איזהו חכם? הרואה את הנולד – Ayzehu hakham? HaRo’eh et haNolad, “who is wise? One who sees what is being born.” (Pirke Avot 2.9) So few of us, then, can think of ourselves as wise. We try in so many ways to affect our future, would give anything to know our future, to affect it in just the way we wish, or at least to know what will happen at times of great desire or fear. But we can’t even clearly understand all the results of our own actions.
Our parashat hashavua is called Ekev, meaning “because of” or “as a result of”; literally “on the heels of”. The parashah seems to be offering us a reassuring picture of our future: it begins with a description of the good that will follow because we have responded to the summons of the Shema to listen, to obey, to carry out the mitzvot. Later on in the parashah, we get the specific ethical forecast (later this section will be excerpted from the Torah to become part of the Shema section of our siddur):
“The rain will fall in season, the former rain and the latter, and you will be able to harvest your grain, your wine and your oil. There will be grass in the fields for the animals, and you will eat enough to be satisfied. Be careful not to misunderstand this, turning toward other sources of blessing, for then G-d’s anger will be kindled and the heavens will be sealed up – there will be no rain and no harvest, and you will perish quickly from what was a good land.” (Devarim 11.14-17)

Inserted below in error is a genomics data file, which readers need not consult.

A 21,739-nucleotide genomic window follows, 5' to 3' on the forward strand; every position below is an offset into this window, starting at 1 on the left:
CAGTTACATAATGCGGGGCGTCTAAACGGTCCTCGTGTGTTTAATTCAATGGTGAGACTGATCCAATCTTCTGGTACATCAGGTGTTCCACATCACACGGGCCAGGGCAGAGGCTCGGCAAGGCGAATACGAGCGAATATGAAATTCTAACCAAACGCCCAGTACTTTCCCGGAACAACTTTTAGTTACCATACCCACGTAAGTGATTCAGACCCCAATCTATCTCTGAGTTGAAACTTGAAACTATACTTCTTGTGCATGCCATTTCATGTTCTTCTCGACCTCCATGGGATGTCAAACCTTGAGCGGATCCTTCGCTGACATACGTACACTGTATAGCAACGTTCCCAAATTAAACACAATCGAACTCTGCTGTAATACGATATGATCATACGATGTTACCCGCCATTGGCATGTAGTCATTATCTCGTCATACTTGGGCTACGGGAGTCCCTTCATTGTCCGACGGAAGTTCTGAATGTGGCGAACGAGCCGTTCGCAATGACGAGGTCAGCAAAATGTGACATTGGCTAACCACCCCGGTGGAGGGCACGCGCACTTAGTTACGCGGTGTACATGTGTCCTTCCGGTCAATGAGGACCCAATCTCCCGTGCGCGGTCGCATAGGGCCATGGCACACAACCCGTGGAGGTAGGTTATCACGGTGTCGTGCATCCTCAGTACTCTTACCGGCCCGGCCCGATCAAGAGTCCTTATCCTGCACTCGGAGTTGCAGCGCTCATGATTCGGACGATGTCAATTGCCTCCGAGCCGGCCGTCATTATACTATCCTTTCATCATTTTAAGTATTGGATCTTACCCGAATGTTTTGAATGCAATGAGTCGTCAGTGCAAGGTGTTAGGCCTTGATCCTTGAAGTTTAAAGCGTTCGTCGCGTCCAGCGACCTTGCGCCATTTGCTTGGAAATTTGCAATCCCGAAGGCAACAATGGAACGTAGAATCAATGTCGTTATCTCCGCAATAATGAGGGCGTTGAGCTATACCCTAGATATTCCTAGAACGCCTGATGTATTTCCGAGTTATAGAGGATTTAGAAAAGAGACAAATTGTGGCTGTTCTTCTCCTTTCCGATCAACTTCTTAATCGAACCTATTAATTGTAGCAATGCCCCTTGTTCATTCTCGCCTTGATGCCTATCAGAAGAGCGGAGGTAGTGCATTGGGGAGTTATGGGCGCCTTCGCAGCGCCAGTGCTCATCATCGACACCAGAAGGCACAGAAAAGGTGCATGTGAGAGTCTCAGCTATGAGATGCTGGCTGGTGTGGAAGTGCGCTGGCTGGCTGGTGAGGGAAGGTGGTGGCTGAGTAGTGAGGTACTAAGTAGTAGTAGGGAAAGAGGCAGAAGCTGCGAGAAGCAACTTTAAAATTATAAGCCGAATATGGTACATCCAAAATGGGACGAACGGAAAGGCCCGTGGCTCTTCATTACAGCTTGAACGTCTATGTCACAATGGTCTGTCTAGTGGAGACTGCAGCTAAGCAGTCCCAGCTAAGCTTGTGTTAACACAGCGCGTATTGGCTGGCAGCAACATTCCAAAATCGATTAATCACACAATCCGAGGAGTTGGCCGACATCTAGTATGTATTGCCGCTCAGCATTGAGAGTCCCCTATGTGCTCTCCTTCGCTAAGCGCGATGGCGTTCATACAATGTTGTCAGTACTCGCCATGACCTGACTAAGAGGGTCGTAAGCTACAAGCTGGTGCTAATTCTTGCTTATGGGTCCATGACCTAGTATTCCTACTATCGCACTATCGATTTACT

It is in the last few generations that we have seen this description actually become true, ironically enough after a period in which modern humans began to scoff at language such as this. Ha! we said. Ethics don’t affect the rainfall or the harvest – look at how an unethical person may still be a successful one.
Our mistake was in assuming our own frame of reference for this warning, instead of understand the Biblical proportions. After a century of misunderstanding the planet and its needs, turning toward materialism and the profit motive as sources of blessing, we are, after all, experiencing precisely this: the heavens are sealed when they should be open, and rain falls not in its season, and we begin to see the consequences in harvests of hunger, and cynicism, and fear.
None of us could understand that the forces of progress and science were anything other than a blessing, and they do carry blessings – none of us could see what other forces were also being set in motion. The same is true of capitalism, or democracy, or introducing rabbits into Australia, or a random kind gesture to a stranger. We are not wise, and it is hard to see what is being born in the moment.
But after enough experience, and some learning from those who came before us, perhaps we can begin to develop the habit of taking for granted that something might be in the offing that we cannot see. Perhaps we might gain the humility of ceasing to assume that we already know the future. And then we will understand the parashah’s beginning: וְהָיָה עֵקֶב תִּשְׁמְעוּן – v’hayah ekev tishme’un, “And it will be because you listened.”